Senior consultants working on a contract for the Department of Health each cost the executive £2,000 per day, MLAs were told, on 16 May 2012.
Consultancy firm Ernst and Young has a £660,00 two-month contract with the department to assist in the drawing up of population plans as part of the reform of health and social care.
The department's permanent secretary, Andrew McCormick told the health committee the plans would provide a "road map" for the transformation of the health service.
Mr McCormick indicated that "further support" from consultants would be needed to implement the plans. This further spending would need to be sanctioned by the health minister.
John Compton, chief executive of the Health and Social Care Board, said rumours of a £900,000 contract were "completely erroneous".
Health committee chairwoman Sue Ramsey of Sinn Fein said she remained to be convinced of the need for the contract.
The DUP's Jim Wells referred to Mr Compton as "the master of spin", and observed that the department was paying the consultancy £44k per member of staff for a period of two months.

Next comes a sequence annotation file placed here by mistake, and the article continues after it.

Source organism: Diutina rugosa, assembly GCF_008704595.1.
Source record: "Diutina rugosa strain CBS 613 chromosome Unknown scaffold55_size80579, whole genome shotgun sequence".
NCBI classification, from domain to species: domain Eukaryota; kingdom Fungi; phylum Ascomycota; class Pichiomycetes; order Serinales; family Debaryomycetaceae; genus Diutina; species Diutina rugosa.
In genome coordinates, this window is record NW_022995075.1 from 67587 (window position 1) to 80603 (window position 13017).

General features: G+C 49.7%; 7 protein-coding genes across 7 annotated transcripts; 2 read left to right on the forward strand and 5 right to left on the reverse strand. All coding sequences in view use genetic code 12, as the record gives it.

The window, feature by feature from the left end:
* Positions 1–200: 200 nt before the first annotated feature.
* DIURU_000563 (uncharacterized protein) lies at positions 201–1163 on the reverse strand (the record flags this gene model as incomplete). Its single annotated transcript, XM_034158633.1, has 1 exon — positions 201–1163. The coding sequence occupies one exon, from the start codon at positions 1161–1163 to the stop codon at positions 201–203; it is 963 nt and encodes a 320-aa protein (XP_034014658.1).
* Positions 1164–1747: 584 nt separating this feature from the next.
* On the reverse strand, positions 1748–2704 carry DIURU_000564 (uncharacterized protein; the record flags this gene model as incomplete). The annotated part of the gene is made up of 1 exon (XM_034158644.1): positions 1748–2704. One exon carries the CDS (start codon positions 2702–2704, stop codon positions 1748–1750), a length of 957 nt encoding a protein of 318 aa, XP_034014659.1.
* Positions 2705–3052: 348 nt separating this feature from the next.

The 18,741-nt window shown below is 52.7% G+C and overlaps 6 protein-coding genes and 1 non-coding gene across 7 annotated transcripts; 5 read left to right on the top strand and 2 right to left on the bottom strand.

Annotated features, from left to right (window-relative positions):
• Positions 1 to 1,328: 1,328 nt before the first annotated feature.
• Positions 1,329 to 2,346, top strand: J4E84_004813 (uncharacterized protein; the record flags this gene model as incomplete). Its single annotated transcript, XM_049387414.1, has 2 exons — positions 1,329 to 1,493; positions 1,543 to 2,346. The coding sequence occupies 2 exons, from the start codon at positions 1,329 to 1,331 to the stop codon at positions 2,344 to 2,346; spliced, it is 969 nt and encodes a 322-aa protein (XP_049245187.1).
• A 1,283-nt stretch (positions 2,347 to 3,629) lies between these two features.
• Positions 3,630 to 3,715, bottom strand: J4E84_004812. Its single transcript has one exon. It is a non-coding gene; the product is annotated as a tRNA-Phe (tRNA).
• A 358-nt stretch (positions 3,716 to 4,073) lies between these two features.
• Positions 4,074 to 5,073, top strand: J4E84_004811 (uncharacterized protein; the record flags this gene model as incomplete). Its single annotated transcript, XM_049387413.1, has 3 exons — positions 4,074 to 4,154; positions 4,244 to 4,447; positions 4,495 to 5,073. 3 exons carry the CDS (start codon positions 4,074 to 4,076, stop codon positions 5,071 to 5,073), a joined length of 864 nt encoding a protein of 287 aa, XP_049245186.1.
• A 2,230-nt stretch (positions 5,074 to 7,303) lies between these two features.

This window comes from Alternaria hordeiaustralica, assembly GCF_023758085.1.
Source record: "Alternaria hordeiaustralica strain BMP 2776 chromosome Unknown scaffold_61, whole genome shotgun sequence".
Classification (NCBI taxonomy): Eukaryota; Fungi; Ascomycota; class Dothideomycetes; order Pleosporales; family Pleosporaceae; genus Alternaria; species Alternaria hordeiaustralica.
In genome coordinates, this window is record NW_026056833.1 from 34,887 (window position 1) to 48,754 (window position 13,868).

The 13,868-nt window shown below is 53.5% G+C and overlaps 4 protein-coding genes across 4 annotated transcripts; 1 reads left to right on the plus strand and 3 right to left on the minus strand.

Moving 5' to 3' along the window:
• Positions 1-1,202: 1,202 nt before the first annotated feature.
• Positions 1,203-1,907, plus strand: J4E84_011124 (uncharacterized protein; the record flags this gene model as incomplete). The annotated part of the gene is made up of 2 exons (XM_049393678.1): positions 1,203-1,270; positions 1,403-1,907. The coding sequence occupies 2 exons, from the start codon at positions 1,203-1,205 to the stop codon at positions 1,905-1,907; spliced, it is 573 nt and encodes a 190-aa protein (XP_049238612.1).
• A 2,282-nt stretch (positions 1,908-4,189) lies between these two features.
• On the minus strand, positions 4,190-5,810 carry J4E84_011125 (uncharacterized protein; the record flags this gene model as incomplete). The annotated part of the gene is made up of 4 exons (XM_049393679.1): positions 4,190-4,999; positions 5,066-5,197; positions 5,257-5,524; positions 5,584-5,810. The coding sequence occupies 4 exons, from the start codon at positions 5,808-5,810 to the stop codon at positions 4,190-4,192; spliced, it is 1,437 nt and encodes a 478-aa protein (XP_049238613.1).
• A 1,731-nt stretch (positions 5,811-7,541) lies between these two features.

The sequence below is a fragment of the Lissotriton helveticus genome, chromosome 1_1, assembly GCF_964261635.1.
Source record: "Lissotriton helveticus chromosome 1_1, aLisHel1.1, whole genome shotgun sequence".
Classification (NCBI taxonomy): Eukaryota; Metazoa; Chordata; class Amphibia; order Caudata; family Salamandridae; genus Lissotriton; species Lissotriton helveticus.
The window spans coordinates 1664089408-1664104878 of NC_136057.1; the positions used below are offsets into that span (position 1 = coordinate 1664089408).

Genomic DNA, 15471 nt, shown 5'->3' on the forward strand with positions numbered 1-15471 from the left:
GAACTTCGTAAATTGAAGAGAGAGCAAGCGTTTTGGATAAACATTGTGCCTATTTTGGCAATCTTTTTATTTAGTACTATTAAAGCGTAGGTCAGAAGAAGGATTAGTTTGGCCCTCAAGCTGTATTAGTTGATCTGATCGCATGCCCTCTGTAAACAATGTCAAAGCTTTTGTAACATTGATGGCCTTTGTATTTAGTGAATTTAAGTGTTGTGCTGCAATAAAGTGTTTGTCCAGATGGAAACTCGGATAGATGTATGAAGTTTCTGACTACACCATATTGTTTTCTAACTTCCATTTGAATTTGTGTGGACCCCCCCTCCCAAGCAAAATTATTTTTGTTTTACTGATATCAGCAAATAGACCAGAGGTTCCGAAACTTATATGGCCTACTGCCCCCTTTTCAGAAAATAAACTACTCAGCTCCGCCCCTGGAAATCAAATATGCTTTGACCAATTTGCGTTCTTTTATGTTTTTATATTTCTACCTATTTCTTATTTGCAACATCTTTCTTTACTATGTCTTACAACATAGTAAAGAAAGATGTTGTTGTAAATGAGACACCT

Mr Compton said the tender had been "at the lower end of cost".
He said it would not have been possible to have carried out the work internally within the department.
Conall McDevitt of the SDLP asked for details of the rates agreed for individual senior consultants.
Pamela McCreedy from the Health and Social Care Board explained that Ernst and Young was charging £2,000 per day for the work of consultants Dr Richard Lewis and Dame Catherine Elcoat over a 15 to 20 day period.
Mr McDevitt described the rate agreed with the consultancy as "unbelievably generous".
At the beginning of the meeting, MLAs were told there had been an increase of 751% in the number of patients waiting 12 hours or more for treatment in accident and emergency departments since 2007.
An assembly researcher told committee members that the greatest number of breaches of the 12-hour rule in the previous six months had been in the Ulster Hospital, Antrim Area Hospital, and the Royal Victoria Hospital in Belfast.